The point of great returns: why clean energy is irreversible
Author — Merran Smith Category — Electricity
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Tipping points: those elusive moments when a technology goes mainstream.

Much has been written in the debate over whether that moment for renewable energy has passed, is fast approaching, or is still a ways away.

The true tipping point will only become apparent in the rear-view mirror, and it won’t be defined by a single moment or breakthrough. It will be crossed at different times, in different countries, driven by different forces. But the clean-energy transition now appears irreversible, as we document in a new report at Clean Energy Canada.

In developed and developing countries alike, fossil fuels are falling out of favour as a source of electricity. They are being beat out by renewable power that is clean, increasingly cost-competitive and a fast-growing source of economic opportunity. Since 2011, annual investments in renewable electricity have exceeded those in fossil power – and total nearly $2.5-trillion over that time span.

The world’s three largest electricity markets – China, the United States and India – have all aggressively pursued renewable power and were collectively responsible for half of global clean energy investment in 2016.

In both China and India, renewable energy offers a critical solution to the pollution choking fast-growing cities. Smog has become increasingly disruptive – socially, economically and politically – closing schools in Delhi, grounding airplanes in China and contributing to the premature deaths of millions of citizens.

Helping other countries increase their use of renewable power may be where Canada finds its niche – and economic opportunity – in the global clean-energy transition.

In 2015, the amount of solar power installed in China set a world record. China smashed that record again in 2016, adding 30 gigawatts (GW) of new capacity – or roughly enough solar panels to cover three soccer fields every hour. In India, remarkably low-cost renewable auction bids drove new solar capacity (which more than doubled relative to 2015) to become the second-largest source of new power in the country. India also built the world’s largest solar plant, covering 10 square kilometres and providing 648 megawatts (MW) of clean electricity capacity.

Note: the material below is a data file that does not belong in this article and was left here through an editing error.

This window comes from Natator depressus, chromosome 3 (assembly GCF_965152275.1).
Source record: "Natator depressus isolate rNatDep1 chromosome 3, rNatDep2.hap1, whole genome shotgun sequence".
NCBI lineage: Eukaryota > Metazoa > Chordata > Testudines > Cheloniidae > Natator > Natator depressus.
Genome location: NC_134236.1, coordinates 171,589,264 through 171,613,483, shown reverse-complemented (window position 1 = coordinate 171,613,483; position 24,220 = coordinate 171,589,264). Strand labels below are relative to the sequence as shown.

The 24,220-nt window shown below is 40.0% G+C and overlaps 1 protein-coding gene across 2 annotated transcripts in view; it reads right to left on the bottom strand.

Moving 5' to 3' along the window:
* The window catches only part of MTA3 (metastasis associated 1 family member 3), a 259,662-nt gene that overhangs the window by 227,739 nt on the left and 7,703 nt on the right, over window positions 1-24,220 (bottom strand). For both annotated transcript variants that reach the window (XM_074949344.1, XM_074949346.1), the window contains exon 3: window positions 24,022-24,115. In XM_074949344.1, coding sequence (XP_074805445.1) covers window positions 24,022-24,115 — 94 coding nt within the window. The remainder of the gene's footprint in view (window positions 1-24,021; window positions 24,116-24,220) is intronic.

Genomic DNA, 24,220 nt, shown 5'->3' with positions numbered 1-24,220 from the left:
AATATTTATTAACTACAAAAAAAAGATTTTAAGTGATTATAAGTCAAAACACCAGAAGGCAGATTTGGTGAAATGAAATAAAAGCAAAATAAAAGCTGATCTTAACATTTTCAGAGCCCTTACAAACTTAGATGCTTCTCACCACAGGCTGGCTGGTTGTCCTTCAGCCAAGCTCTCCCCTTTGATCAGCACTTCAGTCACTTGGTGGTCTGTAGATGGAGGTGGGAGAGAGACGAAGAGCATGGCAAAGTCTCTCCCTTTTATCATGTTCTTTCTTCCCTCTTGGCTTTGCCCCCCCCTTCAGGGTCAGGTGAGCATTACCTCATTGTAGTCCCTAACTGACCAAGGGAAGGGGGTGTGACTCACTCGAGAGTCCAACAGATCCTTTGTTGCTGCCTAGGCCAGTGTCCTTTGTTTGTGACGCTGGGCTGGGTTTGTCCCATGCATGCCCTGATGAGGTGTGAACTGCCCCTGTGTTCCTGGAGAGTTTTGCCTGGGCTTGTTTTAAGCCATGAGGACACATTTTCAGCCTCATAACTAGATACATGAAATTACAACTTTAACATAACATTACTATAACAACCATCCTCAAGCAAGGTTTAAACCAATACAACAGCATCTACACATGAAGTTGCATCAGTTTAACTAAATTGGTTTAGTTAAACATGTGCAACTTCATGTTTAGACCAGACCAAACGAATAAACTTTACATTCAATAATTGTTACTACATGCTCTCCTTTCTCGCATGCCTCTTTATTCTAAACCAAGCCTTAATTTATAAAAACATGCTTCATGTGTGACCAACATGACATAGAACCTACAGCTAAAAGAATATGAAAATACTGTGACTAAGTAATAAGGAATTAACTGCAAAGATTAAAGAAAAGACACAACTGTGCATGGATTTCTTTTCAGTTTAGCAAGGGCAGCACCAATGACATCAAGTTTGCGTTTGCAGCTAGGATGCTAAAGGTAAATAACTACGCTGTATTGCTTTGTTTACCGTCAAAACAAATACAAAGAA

In the United States, the renewable energy sector has become a major job creator. Since 2009, the solar industry has created one out of every 80 new jobs, and the country’s fastest-growing occupation is wind-turbine technician. While President Donald Trump promised on Tuesday to bring back coal jobs, he will no doubt find resistance – in both Congress and statehouses – should his efforts come at the expense of clean-energy jobs.

While total global clean-energy investment fell in 2016 from the record-breaking total in 2015, new renewable-electricity capacity rivalled the previous year. Sustained policy efforts by governments, coupled with the continued drop in clean-energy technology costs, have created the conditions for more clean electrons to be squeezed out of every dollar spent.

Global growth in renewable energy remains policy-driven, but increasingly that policy is harnessing the competitive forces of the market. This approach has further driven down costs and inspired technology innovation, new business models and market design. Competitive auctions for contracts to build new renewable-energy projects are leading to record-low prices that increasingly undercut their fossil-fuel competitors.

But the evolution of our electricity system is not without its challenges. They range from decentralizing supply, to integrating variable sources of power such as wind and solar, to building new transmission lines connecting power-rich regions with those in need of clean electrons. China serves as a good example: In some regions, wind farms and solar fields are being built faster than they can be integrated, leaving them stranded from the grid or forced to reduce output.

Investment in renewable power waned in Canada in 2016, as our electricity system is already dominated by power from fossil-free sources and electricity demand is relatively stable. But we know from experience how to harness and maximize the value of renewable electricity. We have a clean-energy technology sector that punches above its weight and companies hungry to sell their solutions beyond our borders. Helping other countries increase their use of renewable power may be where Canada finds its niche – and economic opportunity – in the global clean-energy transition.

As the U.S. government retreats from international climate diplomacy, clean-energy innovation and free trade, it leaves a gap that Canada is well positioned to fill. And it’s clear that if we don’t step up, somebody else will.

This article was co-written by Dan Woynillowicz and originally appeared in the Globe and Mail.

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